Furfural in Sugar-Based Products
Sugar-based treatments utilise the substance furfural for nematode control. Furfural is naturally occurring in cane sugar extracts and molasses-based products. Most sugar products contain furfural at a level that causes no harm to beneficial microbes, but some products have extra furfural added in order to make them effective nematicides. Again, furfural is not selective in it’s action and the same issue of damaging beneficial soil biology remains.
Using a ‘Suppressive Soil’ to Manage Nematodes
A method I much prefer to use is to encourage a large, diverse microbial population in the soil. This is something that we at AGS encourage all sports turf managers to strive for. A healthy soil with a large, diverse microbial population will be more efficient at enabling nutrient availability, be better at soil moisture management, will suffer from less plant stress and disease and will naturally control PPN populations.
Applying high-quality organic fertilisers and biostimulants with a high carbon content to feed soil microbes gives you the best chance of avoiding any issues with PPN’s at all. It is only when we ignore the natural needs of the soil that PPN species begin to dominate. In nature, there is a natural supply of carbon to the soil through the root exudates, but by regular mowing of turf we massively reduce the amount of photosynthesis and therefore root exudates available. By then applying inorganic, high-salt fertilisers and chemicals we are breaking away from the natural soil food web even more. PPN then have a chance to dominate and cause noticeable damage as there are not enough natural predators to keep their populations in check.
Get the Balance Right in Your Soil
You will never completely rid your soils of PPN, they are part of the soil food web too, but encourage a rich soil microbial population and the population will naturally be suppressed and any damage will be minimal and virtually undetectable.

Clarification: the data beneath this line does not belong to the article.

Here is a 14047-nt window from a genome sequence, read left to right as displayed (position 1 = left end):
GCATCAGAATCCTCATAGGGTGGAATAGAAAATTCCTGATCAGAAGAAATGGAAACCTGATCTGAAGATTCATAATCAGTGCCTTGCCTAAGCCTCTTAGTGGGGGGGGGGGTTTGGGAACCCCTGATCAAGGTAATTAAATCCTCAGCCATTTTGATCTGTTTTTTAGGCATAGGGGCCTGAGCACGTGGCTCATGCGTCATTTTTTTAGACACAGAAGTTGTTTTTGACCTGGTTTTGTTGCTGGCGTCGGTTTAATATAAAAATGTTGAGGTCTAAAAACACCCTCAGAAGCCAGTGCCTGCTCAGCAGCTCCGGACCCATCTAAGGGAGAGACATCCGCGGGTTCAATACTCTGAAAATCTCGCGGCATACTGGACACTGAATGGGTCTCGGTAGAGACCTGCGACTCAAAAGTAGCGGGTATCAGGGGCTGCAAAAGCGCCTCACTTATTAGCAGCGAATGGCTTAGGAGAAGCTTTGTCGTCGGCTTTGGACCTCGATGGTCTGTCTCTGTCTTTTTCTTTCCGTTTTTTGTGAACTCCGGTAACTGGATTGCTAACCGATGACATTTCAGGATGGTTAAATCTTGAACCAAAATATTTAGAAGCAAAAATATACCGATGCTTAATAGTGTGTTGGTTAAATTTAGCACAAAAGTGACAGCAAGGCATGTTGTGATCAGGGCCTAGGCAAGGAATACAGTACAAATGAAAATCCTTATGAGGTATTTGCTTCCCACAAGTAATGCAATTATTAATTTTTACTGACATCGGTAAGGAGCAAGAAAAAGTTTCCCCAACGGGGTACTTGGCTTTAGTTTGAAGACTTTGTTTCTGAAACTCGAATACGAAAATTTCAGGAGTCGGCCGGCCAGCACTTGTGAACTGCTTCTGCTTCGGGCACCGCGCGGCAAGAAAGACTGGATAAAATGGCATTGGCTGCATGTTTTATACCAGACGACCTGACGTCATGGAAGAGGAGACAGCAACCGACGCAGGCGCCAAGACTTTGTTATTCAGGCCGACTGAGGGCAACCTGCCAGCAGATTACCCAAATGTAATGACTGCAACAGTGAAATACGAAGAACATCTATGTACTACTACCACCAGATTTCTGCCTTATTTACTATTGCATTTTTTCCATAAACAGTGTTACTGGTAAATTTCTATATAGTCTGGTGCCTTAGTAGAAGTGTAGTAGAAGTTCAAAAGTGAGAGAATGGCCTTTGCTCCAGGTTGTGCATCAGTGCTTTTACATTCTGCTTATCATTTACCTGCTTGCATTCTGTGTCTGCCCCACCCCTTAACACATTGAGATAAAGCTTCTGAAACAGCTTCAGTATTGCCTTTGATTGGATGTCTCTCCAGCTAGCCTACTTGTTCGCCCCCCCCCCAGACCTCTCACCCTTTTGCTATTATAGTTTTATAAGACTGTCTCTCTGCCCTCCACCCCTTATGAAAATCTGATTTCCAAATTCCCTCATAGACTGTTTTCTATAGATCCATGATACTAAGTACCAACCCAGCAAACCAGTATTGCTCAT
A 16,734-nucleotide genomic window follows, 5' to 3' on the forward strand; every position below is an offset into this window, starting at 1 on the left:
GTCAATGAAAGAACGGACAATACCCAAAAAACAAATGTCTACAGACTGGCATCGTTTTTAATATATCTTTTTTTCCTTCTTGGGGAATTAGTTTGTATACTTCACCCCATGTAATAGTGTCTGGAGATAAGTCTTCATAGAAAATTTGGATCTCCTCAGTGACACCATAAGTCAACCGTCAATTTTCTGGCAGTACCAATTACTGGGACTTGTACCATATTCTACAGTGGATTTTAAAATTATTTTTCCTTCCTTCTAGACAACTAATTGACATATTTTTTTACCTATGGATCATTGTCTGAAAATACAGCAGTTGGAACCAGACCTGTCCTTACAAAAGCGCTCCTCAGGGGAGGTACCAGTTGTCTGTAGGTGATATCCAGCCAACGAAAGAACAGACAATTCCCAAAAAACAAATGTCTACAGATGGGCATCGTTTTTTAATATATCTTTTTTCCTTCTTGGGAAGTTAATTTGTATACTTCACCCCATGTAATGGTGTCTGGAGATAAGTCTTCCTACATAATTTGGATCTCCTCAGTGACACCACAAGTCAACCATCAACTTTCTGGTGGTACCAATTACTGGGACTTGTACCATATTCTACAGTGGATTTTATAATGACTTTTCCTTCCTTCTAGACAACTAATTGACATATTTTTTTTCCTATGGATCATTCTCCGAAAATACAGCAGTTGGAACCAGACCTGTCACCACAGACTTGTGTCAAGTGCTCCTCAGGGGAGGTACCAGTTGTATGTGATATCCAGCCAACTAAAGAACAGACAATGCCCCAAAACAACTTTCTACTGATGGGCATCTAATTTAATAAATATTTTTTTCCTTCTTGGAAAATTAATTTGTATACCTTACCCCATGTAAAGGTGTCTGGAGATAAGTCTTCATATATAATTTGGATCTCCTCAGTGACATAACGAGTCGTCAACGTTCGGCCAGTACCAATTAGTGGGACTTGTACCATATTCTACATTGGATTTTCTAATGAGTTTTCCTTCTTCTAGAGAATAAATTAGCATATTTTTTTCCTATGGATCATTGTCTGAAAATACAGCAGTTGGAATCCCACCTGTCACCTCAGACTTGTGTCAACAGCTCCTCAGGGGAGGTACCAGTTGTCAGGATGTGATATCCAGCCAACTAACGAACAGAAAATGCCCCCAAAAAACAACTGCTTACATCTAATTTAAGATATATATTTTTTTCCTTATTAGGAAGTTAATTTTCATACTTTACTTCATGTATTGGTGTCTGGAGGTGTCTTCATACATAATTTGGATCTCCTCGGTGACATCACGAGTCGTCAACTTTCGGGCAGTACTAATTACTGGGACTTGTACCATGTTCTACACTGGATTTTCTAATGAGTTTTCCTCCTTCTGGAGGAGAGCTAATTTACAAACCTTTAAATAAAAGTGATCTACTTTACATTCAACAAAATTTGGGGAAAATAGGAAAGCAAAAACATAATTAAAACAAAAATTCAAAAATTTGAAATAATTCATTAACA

I will finish this article with a couple of quotes from a scientific paper ‘Soil Organic Matter & Management of Plant Parasitic Nematodes’:
“Nematode control imparted by the development of suppressive soils is generally longer lived than that provided by chemicals, is safer for the environment and poses less risk of contamination to the food supply.”
“Suppressive soils can keep nematode levels below the damage threshold density without excessive use of chemicals and with less cost to the grower.”
Go back to a more natural way of managing your soils and you will see less stress – not just from PPN, but from disease too. Many golf courses, football stadia and other turf surfaces follow this ideal and issues with PPN have been virtually eliminated. The PPN species are still there, but they are held in check by all the beneficial microbial life protecting the roots that is their food source. Not only is there no adverse effect on soil or plant health using this approach, but there are positive benefits in terms of reduced stress and disease.
Geoff Fenn BSc (Hons)